Unlike on the Dranitsyn we are all much busier now and so there are fewer social activities occurring in the evenings. We still have a daily all-hands meeting each night to review what happened during the day and to discuss plans for the next day’s work. The ship bar is open three nights a week on Tuesdays, Thursdays and Saturdays and the scientists are responsible for working behind the bar. Like on the Dranitsyn there is a gym, pool and sauna onboard the Polarstern and I’ve been making a point to get to the gym every day for my daily bike ride. It is so nice to be able to keep some aspects of my normal routine even when I’m so far away from home.
Another change from the Dranitsyn is that there are two Iridium satellite phones available for general use. You can buy pre-paid calling cards from the ship’s communication officer and then make calls to anywhere in the world. After not being able to talk with my wife and daughter for the last few weeks it was so nice to call and hear their voices again.
Gina and I have some workspace in one of the labs on the ship and this is where we’ve been spending time assembling and testing the DataHawk drones that we will fly. We have 15 DataHawks onboard, and these will be used for our leg of MOSAiC as well as the next two legs. Gina and I have assembled 3 of the DataHawks, which are small, foam airplanes. The wings come off of the plane for shipping and the meteorological instruments are also removed to keep them safe in transit. Our first task was to assemble the planes and install the instruments. Once we had the planes assembled and the LiPo batteries that power them charged we did some ground testing of the aircraft.
Caption: Here I am holding one of the DataHawk drones that Gina and I assembled over the last week. I’m in the wet lab on the ship where Gina and I spend most of our work time.
The ground testing involved running through all of our regular pre-flight routine that we’d do before any flight. We have a 6 page flight checklist that we go through that lists each step we need to take before and during a flight. For our ground test we powered up each of the DataHawks we had assembled and made sure that they were communicating, via an Xbee radio, with the ground control laptop that we’ll use to monitor the planes during a flight. From the ground control computer we can monitor all of the instruments on the plane as well as information from the plane autopilot.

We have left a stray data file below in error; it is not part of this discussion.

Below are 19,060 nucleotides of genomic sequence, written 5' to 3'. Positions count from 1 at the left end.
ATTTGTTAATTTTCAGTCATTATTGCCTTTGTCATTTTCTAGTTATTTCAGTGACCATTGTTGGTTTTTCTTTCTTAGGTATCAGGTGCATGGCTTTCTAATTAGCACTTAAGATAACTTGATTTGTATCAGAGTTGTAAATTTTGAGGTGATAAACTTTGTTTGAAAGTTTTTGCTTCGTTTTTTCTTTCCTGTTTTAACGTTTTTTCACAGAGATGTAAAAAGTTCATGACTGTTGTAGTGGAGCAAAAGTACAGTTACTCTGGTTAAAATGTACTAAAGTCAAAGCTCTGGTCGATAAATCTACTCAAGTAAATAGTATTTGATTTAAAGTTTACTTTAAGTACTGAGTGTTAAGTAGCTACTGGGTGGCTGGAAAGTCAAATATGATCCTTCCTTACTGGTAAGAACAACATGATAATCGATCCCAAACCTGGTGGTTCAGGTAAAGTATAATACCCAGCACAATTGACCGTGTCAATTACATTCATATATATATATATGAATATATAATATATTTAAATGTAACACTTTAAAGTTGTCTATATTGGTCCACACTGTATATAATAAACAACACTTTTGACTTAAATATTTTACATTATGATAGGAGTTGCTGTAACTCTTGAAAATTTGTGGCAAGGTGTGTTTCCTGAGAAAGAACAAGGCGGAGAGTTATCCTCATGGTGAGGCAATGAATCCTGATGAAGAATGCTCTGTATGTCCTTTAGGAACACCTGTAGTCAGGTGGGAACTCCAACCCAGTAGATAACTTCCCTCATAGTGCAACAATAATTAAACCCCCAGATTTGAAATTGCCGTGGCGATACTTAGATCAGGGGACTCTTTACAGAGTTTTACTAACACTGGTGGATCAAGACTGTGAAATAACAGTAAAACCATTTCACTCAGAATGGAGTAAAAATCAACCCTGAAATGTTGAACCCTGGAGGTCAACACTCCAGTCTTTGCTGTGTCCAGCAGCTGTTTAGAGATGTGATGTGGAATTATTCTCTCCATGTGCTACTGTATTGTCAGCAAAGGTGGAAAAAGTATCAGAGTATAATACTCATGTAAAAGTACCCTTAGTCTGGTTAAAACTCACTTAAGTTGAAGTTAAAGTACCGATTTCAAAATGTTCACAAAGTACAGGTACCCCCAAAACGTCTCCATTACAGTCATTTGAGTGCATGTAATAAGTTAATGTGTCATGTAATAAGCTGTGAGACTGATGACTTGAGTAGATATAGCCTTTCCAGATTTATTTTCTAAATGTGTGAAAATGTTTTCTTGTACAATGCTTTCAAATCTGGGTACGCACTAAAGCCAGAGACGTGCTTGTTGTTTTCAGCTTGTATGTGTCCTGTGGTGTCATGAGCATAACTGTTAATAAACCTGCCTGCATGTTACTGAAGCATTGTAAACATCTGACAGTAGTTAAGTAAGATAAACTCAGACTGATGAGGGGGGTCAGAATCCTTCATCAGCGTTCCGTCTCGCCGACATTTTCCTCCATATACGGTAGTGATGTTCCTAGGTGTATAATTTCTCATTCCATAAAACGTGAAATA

One important item we needed to verify with these tests was that the autopilot was getting a reliable GPS and compass signal. Being so far north the GPS satellites are relatively low in the sky and this can result in a weaker GPS signal and poorer location information than we get at home. Compasses don’t work as well close to the poles since the magnetic field lines that allow a compass to point north are almost vertical rather than nearly horizontal at lower latitudes. This means there is less “pull” on the compass to ensure that it is pointing in the right direction. Fortunately, the GPS and compass worked well during our DataHawk ground tests.
With those tests completed we are now ready to start our research flights. But, as is often the case with doing field work, especially in the polar regions, the weather has had other plans for us. For the last several days we’ve had stormy weather with temperatures between -30 and -40 deg F, winds of 20 to 30 mph and wind chill temperatures from -50 to almost -75 deg F. Normally, we can fly the DataHawks in winds up to 20 mph but for our first flights we want to wait for lighter winds to make sure everything is working as expected . It looks like the strong winds will be with us for another couple of days, but hopefully we’ll be able to start doing our research flights soon.